Ron Howard on How His One-Time Guest Appearance on ‘M*A*S*H’ Reminded Him of ‘The Andy Griffith Show’

Ron Howard
Ron Howard | Walt Disney Television via Getty Images Photo Archives/Walt Disney Television via Getty Images

Ron Howard made quite a few career pit stops before becoming an Oscar-winning director.

Howard’s early career as a child actor, his role as Opie Taylor on The Andy Griffith Show, and the several years during which he portrayed Richie Cunningham on the hit series Happy Days would be enough of a résumé on their own.

But he made a few appearances on various programs before getting behind the camera as a filmmaker, and one of those was on the television series M*A*S*H, which Howard recalled fondly.

The war drama/comedy, in fact, reminded the Hillbilly Elegy director a great deal of his first long-running role.

Howard’s start in television

As a child actor, Ron Howard was busy even before The Andy Griffith Show. He appeared in television programs in the late 1950s and in 1960, including Playhouse 90The Twilight Zone, and Dennis the Menace, among others.

In 1959 Howard, at 5 years of age, appeared on the television program General Electric Theater. Hosted by actor and future U.S. president Ronald Reagan, his appearance on the program led to his role as Opie Taylor the following year, as Howard told the Archive of American Television.

“I guess I didn’t have much of a credit, but Ronald Reagan had seen the episode and at the end, he just ad-libbed this thing and said, ‘Special thanks to little Ronnie Howard who did a wonderful job as Barnaby’ or something like that,” he recalled.

“And that led [The Andy Griffith Show producer] Sheldon Leonard to call my agent and say, ‘I’m doing a series with Andy Griffith and we need a son.”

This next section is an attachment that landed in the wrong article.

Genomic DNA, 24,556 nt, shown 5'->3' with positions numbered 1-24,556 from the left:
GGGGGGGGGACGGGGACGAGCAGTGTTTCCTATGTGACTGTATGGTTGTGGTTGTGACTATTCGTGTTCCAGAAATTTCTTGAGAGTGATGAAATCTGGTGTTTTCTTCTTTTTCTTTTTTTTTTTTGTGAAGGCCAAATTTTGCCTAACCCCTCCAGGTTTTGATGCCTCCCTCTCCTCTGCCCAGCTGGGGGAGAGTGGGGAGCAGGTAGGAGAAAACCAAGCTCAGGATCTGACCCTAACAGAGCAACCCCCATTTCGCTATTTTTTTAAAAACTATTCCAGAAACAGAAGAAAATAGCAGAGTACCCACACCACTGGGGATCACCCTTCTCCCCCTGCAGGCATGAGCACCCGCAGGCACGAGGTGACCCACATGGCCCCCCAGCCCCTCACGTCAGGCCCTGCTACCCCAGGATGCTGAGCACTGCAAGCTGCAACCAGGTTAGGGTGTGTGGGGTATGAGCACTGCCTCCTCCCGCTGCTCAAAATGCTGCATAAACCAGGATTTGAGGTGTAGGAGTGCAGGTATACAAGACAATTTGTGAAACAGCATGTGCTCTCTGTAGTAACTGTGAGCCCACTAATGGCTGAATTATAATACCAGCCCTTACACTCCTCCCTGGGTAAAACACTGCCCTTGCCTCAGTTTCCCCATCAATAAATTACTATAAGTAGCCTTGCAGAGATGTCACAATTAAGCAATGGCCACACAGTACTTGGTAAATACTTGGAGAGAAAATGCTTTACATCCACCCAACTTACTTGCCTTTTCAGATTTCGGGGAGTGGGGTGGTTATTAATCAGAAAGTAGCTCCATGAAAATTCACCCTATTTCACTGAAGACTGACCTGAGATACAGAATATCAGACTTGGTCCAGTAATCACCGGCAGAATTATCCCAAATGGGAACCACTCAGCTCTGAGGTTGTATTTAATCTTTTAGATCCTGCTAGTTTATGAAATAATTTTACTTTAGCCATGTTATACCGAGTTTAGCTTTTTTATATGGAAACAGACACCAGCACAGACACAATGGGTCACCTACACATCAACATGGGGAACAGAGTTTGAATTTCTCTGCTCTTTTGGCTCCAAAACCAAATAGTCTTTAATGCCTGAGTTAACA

His appearance on M*A*S*H

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Howard appeared on the Emmy Award-winning program in 1973 in an episode called “Sometimes You Hear the Bullet.”

In the episode, the actor played a Marine with appendicitis who is only 15 years old. Howard’s character, Wendell, is eager to get back to the front to kill more soldiers on the other side.

In a conversation with the Academy of American Television, the director remembered his appearance and the warm welcome he received from the military drama’s cast.

“The M*A*S*H episode was really fun because I was treated as a TV vet on the show,” he said. “I was going to college at that time. It happened to fit into my Easter break.”

How ‘M*A*S*H’ reminded Howard of ‘The Andy Griffith Show’

(L to R): Wayne Rogers, Ron Howard, and Alan Alda on 'M*A*S*H'
(L to R): Wayne Rogers, Ron Howard, and Alan Alda on ‘M*A*S*H’

While Howard agreed to appear on the television series, he shared that he actually didn’t know “anything about the show. I loved the movie.

“But, immediately, was made to feel so welcomed doing that episode. Alan Alda was cool. Wayne Rogers, I spent a lot of time talking to him.

“You know, I just had a great feeling. And it also was comfortable because it was a one-camera show. So it reminded me of the way The Andy Griffith Show was done. And [like the Griffith show] it did have some drama in addition to the comedy.”